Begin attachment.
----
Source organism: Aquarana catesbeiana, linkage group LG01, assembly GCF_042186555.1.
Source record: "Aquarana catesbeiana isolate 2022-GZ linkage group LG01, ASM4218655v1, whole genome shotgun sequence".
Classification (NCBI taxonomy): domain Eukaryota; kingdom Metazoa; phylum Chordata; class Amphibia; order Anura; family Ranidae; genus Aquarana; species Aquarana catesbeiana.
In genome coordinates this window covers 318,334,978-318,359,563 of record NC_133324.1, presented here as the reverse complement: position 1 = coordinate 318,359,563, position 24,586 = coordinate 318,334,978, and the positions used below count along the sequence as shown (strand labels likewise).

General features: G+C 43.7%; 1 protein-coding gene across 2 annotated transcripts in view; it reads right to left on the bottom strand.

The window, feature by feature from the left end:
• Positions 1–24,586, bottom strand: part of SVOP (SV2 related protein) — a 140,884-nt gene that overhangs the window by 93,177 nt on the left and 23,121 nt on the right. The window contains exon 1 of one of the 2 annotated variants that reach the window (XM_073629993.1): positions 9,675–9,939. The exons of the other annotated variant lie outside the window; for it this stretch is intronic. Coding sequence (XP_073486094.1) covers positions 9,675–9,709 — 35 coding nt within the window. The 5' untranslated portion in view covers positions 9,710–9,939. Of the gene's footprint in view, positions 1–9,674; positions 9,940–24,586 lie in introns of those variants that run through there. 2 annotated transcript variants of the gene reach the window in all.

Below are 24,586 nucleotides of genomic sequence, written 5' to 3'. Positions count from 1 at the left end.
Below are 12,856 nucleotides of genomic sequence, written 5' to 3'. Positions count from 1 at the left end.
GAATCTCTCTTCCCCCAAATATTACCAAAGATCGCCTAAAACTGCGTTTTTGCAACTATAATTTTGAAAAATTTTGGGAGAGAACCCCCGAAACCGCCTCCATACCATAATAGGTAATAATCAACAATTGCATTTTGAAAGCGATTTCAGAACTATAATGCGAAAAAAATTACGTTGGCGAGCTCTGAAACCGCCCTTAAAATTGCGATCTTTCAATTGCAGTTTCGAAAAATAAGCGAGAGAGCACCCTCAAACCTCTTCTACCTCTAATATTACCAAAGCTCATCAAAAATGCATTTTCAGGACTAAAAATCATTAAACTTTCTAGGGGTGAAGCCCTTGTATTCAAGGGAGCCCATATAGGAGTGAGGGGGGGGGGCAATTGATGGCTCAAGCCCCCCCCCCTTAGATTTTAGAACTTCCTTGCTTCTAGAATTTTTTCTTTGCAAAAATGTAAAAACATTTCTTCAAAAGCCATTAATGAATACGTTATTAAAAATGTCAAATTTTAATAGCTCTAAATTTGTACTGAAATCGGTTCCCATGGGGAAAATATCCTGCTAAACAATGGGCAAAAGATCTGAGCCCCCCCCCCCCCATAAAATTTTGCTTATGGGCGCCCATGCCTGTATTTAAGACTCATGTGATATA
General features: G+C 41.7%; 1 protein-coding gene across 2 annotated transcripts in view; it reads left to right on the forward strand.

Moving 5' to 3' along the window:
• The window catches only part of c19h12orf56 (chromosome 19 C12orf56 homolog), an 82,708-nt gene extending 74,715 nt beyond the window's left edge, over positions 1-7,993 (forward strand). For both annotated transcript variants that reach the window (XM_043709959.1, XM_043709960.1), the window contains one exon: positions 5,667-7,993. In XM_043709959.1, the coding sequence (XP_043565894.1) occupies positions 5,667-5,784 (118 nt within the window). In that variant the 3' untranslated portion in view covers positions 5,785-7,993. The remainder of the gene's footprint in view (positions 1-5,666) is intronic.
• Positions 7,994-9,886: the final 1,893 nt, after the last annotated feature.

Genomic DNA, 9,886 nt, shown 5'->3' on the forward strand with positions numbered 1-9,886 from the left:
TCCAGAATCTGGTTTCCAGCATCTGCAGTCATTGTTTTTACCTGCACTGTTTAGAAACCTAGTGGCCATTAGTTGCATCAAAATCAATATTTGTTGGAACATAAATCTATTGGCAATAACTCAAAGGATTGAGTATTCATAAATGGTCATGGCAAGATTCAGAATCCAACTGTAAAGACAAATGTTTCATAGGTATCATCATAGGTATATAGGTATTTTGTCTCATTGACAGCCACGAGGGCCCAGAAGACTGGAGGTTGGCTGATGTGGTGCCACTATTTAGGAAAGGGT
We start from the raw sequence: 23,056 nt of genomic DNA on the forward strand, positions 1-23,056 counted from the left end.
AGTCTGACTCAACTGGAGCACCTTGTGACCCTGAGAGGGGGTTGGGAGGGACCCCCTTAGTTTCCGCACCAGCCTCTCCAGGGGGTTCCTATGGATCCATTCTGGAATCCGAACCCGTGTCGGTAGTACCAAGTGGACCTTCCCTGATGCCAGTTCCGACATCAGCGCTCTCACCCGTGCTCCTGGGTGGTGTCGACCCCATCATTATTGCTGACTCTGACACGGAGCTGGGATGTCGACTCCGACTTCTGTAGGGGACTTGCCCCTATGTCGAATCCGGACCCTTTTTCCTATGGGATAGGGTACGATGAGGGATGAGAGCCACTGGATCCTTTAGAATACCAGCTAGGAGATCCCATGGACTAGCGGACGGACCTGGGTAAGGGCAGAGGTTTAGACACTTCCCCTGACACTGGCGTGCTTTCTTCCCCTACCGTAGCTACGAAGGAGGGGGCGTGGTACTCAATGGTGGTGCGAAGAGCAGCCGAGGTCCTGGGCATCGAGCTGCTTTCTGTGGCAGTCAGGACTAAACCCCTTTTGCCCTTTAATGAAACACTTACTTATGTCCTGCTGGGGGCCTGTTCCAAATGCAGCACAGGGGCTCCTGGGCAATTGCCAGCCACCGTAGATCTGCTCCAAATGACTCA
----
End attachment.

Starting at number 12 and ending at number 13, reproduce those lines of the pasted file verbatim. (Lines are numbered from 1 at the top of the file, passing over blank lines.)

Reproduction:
Moving 5' to 3' along the window:
• The window catches only part of c19h12orf56 (chromosome 19 C12orf56 homolog), an 82,708-nt gene extending 74,715 nt beyond the window's left edge, over positions 1-7,993 (forward strand). For both annotated transcript variants that reach the window (XM_043709959.1, XM_043709960.1), the window contains one exon: positions 5,667-7,993. In XM_043709959.1, the coding sequence (XP_043565894.1) occupies positions 5,667-5,784 (118 nt within the window). In that variant the 3' untranslated portion in view covers positions 5,785-7,993. The remainder of the gene's footprint in view (positions 1-5,666) is intronic.